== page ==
Nonsurgical Treatment for Urge Incontinence
Treatments most commonly used for urge urinary incontinence are bladder training with timed voiding, medication, biofeedback, and electrical stimulation. It also may be helpful to distribute fluid intake throughout the course of the day and avoid foods that can irritate the bladder (e.g., coffee, tea, carbonated beverages, spicy foods, acidic foods).
Bladder Training with Timed Voiding to Treat Urge Incontinence
This treatment is used for urge and overflow incontinence. The patient keeps a voiding diary of all episodes of urination and leaking, and the physician analyzes the chart and identifies the pattern of urination. The patient uses this timetable to plan when to empty the bladder to avoid accidental leakage. In bladder training, biofeedback and Kegel exercises help the patient resist the sensation of urgency, postpone urination, and urinate according to the timetable.
Medications to Treat Urge Incontinence
Medications may be used to relax involuntary bladder contractions and improve bladder function. There are several types of medications, which can be used alone or in combination.
Anticholinergic agents (e.g., oxybutynin, tolterodine, enablex, sanctura, vesicare, oxytrol) have proven to be effective in some patients with urge incontinence. These medications relax smooth muscle tissue and have an antispasmodic effect on overactive bladder.
Propantheline bromide (Pro-Banthine) is prescribed to stop bladder muscle contractions (overactive bladder). Typical dosage is 7.5 to 30 mg taken without food three to five times per day.
Oxybutynin chloride (Ditropan XL) relaxes bladder smooth muscle. This medication is prescribed to treat urge incontinence caused by overactive bladder.
Muscarinic Receptor Antagonist
Tolterodine tartrate (Detrol LA) blocks nerve receptors that control bladder contraction and reduces urinary frequency and urgency in overactive bladder and urge incontinence. The typical dose is 2-4 mg, twice daily.
Patients who have an adverse reaction to the drug or who have the following conditions should not use this medication.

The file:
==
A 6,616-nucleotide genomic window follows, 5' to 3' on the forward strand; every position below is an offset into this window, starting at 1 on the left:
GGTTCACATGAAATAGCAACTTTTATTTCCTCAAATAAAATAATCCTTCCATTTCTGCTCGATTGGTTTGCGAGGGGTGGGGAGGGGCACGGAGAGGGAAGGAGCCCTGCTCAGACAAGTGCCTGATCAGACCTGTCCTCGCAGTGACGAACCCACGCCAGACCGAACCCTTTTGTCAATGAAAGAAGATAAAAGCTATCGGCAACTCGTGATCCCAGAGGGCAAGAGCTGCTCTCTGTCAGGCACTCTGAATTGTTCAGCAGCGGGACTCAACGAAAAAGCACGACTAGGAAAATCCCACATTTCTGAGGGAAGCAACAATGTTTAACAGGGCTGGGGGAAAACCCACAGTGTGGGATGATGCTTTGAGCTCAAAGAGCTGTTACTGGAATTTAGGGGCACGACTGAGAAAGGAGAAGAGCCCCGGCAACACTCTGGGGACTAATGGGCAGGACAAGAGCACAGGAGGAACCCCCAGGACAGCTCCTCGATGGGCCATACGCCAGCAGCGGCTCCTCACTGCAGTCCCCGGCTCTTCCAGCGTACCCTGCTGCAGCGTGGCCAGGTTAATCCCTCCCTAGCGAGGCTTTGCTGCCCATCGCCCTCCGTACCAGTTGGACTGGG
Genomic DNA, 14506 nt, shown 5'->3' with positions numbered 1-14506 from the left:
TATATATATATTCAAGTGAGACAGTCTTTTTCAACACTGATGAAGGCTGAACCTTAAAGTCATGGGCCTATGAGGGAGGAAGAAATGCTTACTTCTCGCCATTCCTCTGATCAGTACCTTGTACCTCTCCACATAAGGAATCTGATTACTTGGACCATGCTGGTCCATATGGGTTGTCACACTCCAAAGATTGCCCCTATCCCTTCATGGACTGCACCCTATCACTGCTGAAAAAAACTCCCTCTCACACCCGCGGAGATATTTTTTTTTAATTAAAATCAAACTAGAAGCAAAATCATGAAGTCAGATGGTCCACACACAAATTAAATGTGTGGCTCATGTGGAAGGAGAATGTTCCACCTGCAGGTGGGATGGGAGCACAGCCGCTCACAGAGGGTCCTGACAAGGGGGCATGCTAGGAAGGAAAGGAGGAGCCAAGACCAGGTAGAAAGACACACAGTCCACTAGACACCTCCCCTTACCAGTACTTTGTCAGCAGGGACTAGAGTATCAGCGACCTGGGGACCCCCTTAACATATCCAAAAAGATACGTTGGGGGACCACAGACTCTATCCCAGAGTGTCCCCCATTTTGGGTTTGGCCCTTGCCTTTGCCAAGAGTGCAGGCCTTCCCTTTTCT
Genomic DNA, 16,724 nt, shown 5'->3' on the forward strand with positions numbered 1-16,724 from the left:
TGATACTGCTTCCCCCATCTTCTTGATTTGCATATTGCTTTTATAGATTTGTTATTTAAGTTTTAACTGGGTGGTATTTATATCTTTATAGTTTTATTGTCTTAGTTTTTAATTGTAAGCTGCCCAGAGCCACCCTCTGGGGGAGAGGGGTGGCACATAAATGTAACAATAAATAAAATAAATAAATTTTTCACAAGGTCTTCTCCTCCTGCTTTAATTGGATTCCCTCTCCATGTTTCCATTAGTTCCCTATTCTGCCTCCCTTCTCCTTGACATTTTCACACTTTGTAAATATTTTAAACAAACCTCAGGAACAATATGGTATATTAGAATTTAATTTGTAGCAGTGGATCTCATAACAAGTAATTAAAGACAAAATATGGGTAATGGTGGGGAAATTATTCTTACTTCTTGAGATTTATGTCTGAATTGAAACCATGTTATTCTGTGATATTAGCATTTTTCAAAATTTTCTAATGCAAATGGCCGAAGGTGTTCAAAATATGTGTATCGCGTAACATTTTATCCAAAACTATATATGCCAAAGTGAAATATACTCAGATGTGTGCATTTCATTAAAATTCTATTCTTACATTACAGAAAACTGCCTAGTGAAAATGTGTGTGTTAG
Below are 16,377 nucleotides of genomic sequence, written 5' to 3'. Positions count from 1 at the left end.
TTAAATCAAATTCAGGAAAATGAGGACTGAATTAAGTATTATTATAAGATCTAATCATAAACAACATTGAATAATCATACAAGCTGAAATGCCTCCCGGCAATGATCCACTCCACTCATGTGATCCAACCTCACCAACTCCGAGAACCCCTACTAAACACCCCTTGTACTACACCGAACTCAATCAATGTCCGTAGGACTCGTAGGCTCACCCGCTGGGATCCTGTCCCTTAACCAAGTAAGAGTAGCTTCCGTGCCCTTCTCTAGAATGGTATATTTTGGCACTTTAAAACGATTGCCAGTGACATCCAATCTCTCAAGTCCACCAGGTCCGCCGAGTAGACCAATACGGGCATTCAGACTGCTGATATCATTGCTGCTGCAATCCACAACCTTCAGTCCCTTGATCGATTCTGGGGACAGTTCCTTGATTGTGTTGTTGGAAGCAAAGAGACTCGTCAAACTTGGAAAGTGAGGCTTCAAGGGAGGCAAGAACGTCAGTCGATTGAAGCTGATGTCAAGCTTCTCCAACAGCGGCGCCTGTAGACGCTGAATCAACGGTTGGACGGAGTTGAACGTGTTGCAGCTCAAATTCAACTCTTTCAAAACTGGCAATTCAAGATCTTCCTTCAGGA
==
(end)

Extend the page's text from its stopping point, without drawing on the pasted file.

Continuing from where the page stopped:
- Urinary retention
- Gastric retention
- Narrow-angle glaucoma
The oxybutynin transdermal system (Oxytrol) is a thin, flexible, clear patch that is applied to the skin of the abdomen or hip, twice weekly, to treat overactive bladder. This treatment delivers oxybutynin continuously through the skin into the bloodstream and relieves symptoms for up to 4 days. The first over-the-counter (OTC) form of this medication—Oxytrol for Women—was approved by the FDA in January 2013 for use in women over the age of 18. At this time, Oxytrol is available for men by prescription only.
Patients who have urinary or gastric retention, uncontrolled narrow-angle glaucoma, and those with hypersensitivity to oxybutynin should not use the oxybutynin transdermal system.
Hyoscyamine sulfate (Levbid, Cytospaz) and flavoxate (Urispas) are antispasmodics prescribed for urge incontinence caused by overactive or neurogenic bladder. Typical dosage is one or two 0.375 mg tablets taken every 12 hours. These drugs should not be taken by patients with obstructive urinary tract disorders (e.g., enlarged prostate), glaucoma (i.e., eye disease characterized by increased intraocular pressure), or severe inflammation of the large intestine (ulcerative colitis).
Tricyclic antidepressants (TCAs) have anticholinergic effects that reduce nighttime incontinence and help manage urge incontinence. TCAs include doxepin hydrochloride (Sinequan), desipramine hydrochloride (Norpramin), nortryptyline hydrochloride (Pamelor), and imipramine pamoate (Tofranil-PM). The usual dose of Tofranil is 10 to 25 mg taken one to three times per day for a total of 25 to 75 mg daily.
Medication Side Effects
Side effects associated with anticholinergics include the following:
- Dry mouth
- Rapid heart rate (tachycardia)
- Urinary retention
- Visual blurring
Alpha-1-Adrenergic Blocking Agents
These agents are used to treat benign prostatic hyperplasia (BPH), which compresses the male urethra and obstructs urine flow resulting in overflow and urge incontinence. Alpha blockers relax striated and smooth muscle, decreasing urethral resistance and relieving symptoms.
Three drugs commonly prescribed for treatment of BPH and associated incontinence include the following:
- Doxazosin mesylate (Cardura), 18 mg, once daily
- Tamulosin hydrochloride (Flomax), 0.40.8 mg, once daily
- Terazosin hycrochloride (Hytrin), 110 mg, once daily
Side effects commonly experienced with these drugs include
- fatigue, and